Vietnam’s average wage equals one seventh of Asia – Pacific
Only 11.6% of Vietnam’s 57.5 million workforce are high skilled, and the rate of English proficiency is 5%.
The average monthly wage of Vietnamese labor force is estimated at around US$242 in 2019, in which the average manufacturing wage is US$238, much lower than that of the Asia – Pacific region at US$1,801 and global average of US$1,931, according to global workforce solutions provider ManpowerGroup.
The availability of Vietnam's workforce. Source: ManpowerGroup.
As only 11.6% of Vietnam’s labor force are highly skilled, it is considered one of the main reasons for such low wage.
Additionally, only 5% of Vietnamese workforce has English proficiency, while the ratio of R&D workers to every 1,000 in workforce is 1.49.
The country’s total labor force is estimated at 57.5 million in 2019, up 0.8% year-on-year, including 41% with permanent jobs.
Vietnam's productivity compared to the region's average. Source: ManpowerGroup.
In the company’s latest Total Workforce Index (TWI) 2019, an indicator of workforce potential and the availability of the best, most diverse talent and in-demand skills in each market, Vietnam ranked 57th out of 76 countries and territories, down from the 43rd in 2018. In the Asia – Pacific region, Vietnam stood at 13th, down one place from last year’s report.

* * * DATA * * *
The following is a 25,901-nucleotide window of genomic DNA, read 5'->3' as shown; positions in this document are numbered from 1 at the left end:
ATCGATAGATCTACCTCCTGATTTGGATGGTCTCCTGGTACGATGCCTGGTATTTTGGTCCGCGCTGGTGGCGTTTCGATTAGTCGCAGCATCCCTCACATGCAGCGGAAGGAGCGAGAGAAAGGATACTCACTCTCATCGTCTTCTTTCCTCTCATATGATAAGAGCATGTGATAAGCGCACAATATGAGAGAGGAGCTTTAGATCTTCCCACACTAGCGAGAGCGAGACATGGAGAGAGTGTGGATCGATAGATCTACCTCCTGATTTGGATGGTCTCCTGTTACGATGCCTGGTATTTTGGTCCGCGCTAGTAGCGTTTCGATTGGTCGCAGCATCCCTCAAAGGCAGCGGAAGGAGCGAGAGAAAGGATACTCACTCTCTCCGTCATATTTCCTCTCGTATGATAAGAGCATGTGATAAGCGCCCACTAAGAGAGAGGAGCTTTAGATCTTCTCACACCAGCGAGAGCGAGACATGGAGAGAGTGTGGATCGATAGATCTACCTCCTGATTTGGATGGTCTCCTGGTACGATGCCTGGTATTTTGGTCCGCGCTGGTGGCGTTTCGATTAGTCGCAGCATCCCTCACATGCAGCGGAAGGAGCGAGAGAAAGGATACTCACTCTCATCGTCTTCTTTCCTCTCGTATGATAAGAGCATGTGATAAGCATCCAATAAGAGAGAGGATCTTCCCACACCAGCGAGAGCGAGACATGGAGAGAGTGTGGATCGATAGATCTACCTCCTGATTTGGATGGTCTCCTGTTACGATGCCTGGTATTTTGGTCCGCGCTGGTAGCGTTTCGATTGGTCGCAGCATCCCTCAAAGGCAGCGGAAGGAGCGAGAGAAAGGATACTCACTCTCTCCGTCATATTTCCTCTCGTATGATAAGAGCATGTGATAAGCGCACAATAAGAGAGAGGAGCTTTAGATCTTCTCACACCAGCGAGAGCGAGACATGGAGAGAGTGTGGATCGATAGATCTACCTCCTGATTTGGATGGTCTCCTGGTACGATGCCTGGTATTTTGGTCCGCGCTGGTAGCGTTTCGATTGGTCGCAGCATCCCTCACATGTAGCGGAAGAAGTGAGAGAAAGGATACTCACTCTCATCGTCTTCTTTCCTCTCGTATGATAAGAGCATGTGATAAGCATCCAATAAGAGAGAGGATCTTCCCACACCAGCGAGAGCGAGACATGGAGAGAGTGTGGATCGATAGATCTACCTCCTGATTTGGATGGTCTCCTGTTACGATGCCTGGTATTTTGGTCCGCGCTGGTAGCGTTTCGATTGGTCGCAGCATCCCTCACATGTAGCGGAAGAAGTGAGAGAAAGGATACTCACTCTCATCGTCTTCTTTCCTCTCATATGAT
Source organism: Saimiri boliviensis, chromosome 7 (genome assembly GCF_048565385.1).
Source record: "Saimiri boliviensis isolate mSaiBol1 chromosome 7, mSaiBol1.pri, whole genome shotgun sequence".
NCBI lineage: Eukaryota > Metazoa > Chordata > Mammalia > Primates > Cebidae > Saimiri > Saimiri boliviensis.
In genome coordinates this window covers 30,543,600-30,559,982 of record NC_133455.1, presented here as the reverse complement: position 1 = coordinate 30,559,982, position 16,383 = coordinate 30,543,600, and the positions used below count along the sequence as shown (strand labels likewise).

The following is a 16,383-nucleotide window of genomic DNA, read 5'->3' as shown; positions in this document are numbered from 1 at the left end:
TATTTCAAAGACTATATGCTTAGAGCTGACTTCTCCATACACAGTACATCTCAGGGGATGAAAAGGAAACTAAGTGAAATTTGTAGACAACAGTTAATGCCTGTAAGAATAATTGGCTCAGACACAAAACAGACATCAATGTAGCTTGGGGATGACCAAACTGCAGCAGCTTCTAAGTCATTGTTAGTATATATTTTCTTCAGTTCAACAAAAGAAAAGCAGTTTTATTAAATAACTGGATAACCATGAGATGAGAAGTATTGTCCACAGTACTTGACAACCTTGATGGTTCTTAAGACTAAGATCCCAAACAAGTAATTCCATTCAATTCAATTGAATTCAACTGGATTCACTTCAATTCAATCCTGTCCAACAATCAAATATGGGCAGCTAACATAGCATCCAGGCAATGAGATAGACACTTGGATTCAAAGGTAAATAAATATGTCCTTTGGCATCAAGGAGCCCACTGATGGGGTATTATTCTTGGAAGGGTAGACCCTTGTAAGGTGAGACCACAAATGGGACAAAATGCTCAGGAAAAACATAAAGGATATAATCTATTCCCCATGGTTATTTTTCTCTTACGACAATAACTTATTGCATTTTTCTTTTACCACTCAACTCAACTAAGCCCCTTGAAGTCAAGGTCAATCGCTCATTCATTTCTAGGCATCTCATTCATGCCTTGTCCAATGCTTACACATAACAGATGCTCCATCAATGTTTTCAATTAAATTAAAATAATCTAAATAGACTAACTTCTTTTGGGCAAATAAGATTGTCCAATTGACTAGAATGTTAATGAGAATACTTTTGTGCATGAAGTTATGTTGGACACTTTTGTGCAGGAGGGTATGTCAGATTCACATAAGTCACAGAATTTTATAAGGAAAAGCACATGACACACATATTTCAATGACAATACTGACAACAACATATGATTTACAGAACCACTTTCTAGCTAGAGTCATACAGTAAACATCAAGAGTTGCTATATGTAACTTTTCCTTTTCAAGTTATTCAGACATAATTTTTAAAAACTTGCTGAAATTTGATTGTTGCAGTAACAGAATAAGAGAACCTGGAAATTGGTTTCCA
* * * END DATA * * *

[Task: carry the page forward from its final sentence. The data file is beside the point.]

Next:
The TWI analyzes over 100 factors across 76 markets for a comprehensive and comparative view of four key factors: Workforce Availability, Cost Efficiency, Workforce Productivity and Regulation.
For the second straight year, Singapore, Hong Kong (China) and New Zealand are the top three of the regional and global TWI ranking.
Over the last 70 years, ManpowerGroup has been providing services and consultation for clients across 80 countries and territories.
“Average wages are predominantly driven by the ratio of highly skilled jobs to low skilled jobs. Markets with a higher volume of highly skilled jobs will average higher wages than markets with a high volume of low skilled jobs”, stated ManpowerGroup.
Meanwhile, manufacturing wages are a leading indicator of rising costs as it typically rise before the wages of professional skills. Manufacturing wages are particularly sensitive to inflation and statutory burdens. Therefore, though the cost of manufacturing skills may be much lower than more highly skilled jobs, they are generally the first to reflect the rising cost of wages in a particular market. Hanoitimes
According to the World Bank, Vietnam has had the sharpest minimum wage increase in the region, a 14 percent rise in the 2014-2016 period.